Tech it forward

Dr Tang Jing scored an academic breakthrough after pursuing a doctorate at NTU’s Interdisciplinary Graduate School

Dr Tang's biggest challenge was getting his research results published in well-regarded journals.
Dr Tang's biggest challenge was getting his research results published in well-regarded journals. PHOTO: NANYANG TECHNOLOGICAL UNIVERSITY-INTERDISCIPLINARY GRADUATE SCHOOL

After obtaining a bachelor’s degree in computer science and technology at the University of Science and Technology of China, Dr Tang Jing decided to pursue a doctorate.

The 28-year-old — a scholar from Nanyang Technological University’s Interdisciplinary Graduate School (IGS) — wanted to deepen his knowledge and conduct research on the subject.

Says Dr Tang: “I was curious about new technology and science. Since I am also innovative and creative by nature, I thought a research job would best suit my personality.”

After noting that research is increasingly becoming more complex and requires more interdisciplinary knowledge, he felt that IGS would be the right place to make new breakthroughs in research.

Delving into online social networks

The IGS MAGIC (or Multi-plAtform Game Innovation Centre) alumnus graduated from the four-year Doctor of Philosophy (PhD) programme last year.

His thesis explored the usage of data management and analytics for large-scale online social networks.

Dr Tang explains: “Social networks attract billions of users, who spend a lot of time on social networks every day. Thus, there are many opportunities and challenges in this domain.

“Viral marketing is one example of a typical application in social networks. My work attempts to find the best strategy for conducting viral marketing campaigns.”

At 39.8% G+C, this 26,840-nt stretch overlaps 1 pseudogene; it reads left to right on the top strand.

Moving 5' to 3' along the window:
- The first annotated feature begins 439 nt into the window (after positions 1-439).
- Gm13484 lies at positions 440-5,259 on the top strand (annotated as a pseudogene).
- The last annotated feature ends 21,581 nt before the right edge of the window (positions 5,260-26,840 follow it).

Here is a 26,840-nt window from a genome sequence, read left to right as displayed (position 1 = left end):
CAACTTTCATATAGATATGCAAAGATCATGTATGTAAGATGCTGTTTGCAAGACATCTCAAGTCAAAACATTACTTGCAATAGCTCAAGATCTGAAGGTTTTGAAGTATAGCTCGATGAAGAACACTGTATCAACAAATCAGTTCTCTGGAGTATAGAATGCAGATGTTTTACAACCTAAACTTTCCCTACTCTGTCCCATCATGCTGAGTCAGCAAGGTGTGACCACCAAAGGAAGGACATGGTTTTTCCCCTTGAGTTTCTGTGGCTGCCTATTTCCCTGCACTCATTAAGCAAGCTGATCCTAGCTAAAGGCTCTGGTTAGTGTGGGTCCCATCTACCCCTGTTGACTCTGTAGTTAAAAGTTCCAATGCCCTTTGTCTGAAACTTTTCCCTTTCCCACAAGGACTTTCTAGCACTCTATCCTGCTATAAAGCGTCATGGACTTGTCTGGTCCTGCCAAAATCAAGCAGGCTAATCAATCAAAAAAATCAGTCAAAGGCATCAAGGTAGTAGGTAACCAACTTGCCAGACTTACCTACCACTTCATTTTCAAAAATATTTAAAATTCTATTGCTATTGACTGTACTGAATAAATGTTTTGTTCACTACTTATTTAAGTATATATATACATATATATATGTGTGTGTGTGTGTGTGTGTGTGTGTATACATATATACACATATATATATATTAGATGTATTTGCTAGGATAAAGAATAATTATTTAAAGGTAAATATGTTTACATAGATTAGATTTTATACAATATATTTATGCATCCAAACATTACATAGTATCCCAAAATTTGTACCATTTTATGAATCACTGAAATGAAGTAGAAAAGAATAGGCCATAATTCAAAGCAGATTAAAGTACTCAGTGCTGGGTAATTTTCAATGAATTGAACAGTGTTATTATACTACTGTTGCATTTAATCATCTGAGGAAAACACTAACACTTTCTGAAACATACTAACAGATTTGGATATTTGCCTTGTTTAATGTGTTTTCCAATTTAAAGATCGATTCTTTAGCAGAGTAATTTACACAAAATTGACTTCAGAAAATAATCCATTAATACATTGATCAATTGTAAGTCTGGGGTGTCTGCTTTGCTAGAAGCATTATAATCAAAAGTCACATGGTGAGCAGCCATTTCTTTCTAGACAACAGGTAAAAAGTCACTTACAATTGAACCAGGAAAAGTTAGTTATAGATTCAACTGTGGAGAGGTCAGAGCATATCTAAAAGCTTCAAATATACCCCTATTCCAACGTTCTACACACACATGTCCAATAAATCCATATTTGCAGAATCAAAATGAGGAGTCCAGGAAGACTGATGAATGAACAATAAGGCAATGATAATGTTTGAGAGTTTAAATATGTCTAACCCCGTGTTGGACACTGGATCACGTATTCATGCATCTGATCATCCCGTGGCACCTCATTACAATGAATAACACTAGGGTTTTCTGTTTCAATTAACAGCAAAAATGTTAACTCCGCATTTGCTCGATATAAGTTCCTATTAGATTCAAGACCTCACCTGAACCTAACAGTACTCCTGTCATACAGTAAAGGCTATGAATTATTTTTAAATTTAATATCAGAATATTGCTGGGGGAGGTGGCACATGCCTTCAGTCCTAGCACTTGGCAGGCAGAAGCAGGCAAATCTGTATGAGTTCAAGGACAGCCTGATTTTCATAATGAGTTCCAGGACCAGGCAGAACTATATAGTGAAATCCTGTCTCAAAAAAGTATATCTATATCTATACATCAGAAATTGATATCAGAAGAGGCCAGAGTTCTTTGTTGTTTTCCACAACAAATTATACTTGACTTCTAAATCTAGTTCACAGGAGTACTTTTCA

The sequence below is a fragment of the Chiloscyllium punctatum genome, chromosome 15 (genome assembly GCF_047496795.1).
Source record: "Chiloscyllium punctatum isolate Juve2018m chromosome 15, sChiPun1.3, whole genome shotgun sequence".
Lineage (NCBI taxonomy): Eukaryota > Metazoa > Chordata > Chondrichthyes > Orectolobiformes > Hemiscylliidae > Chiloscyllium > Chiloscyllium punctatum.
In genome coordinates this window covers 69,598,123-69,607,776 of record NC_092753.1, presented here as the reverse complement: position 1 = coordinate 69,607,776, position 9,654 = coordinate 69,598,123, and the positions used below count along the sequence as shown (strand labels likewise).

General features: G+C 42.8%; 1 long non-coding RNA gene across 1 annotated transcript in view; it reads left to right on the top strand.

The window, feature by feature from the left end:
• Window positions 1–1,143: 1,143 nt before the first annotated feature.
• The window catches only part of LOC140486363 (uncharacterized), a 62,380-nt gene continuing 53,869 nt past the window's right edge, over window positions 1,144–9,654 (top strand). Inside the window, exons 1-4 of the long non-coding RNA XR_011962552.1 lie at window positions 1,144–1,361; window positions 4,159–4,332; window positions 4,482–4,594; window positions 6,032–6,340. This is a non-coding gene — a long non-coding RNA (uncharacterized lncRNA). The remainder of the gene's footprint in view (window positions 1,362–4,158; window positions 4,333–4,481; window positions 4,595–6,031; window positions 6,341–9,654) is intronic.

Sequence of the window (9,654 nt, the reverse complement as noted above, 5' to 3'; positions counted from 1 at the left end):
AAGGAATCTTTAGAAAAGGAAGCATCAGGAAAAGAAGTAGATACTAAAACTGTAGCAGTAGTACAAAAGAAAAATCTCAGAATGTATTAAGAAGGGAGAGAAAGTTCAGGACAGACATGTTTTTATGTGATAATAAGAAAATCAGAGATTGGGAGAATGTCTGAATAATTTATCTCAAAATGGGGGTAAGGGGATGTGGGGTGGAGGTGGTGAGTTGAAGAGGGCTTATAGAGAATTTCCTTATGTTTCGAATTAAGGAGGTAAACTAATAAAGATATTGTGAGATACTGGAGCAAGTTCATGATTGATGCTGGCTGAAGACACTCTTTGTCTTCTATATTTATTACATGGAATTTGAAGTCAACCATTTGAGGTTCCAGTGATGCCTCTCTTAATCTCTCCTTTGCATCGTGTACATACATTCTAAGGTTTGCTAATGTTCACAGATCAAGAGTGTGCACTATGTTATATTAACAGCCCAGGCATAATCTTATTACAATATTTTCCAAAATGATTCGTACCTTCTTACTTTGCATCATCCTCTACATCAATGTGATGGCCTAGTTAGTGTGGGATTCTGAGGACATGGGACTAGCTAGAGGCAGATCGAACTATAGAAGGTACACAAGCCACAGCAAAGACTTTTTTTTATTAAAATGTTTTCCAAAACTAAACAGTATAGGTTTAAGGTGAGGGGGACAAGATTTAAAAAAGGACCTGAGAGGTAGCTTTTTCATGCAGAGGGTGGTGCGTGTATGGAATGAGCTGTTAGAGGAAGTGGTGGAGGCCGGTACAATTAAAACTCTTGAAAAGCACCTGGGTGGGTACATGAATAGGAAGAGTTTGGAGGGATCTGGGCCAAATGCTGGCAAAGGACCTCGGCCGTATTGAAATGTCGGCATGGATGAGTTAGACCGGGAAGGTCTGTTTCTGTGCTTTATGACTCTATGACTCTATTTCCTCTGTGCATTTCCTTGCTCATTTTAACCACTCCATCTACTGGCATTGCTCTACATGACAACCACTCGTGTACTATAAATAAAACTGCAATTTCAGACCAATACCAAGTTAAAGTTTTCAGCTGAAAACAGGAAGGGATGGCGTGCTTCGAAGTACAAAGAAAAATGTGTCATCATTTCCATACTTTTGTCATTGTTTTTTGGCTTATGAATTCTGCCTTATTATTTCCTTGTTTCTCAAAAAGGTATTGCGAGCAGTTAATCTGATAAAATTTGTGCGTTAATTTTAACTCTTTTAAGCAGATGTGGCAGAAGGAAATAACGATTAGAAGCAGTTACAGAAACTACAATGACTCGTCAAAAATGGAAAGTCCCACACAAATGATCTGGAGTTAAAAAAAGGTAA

The biggest challenge Dr Tang faced was getting his research results published in well-regarded conferences or journals.

After being rejected almost 30 times, he experienced his proudest moment when his first published paper won the Best Paper Award in a top-tier computer conference in 2014.

So far, nine of his papers have been published in such computer conferences or journals. He has also attended two overseas conferences and one local conference, where he exchanged ideas with well-known scholars in his field.

The PhD programme has been instrumental in Dr Tang’s personal and professional development.

Currently a research assistant professor at the National University of Singapore’s engineering faculty, he is working towards a tenured professorship.

“I’m trying to open start-ups using my experience and knowledge. I think it’s important to apply our knowledge to real products in industries,” says Dr Tang.

“Most importantly, the knowledge, research attitudes and skills for acquiring new technology I learnt from this programme will stay with me for life.”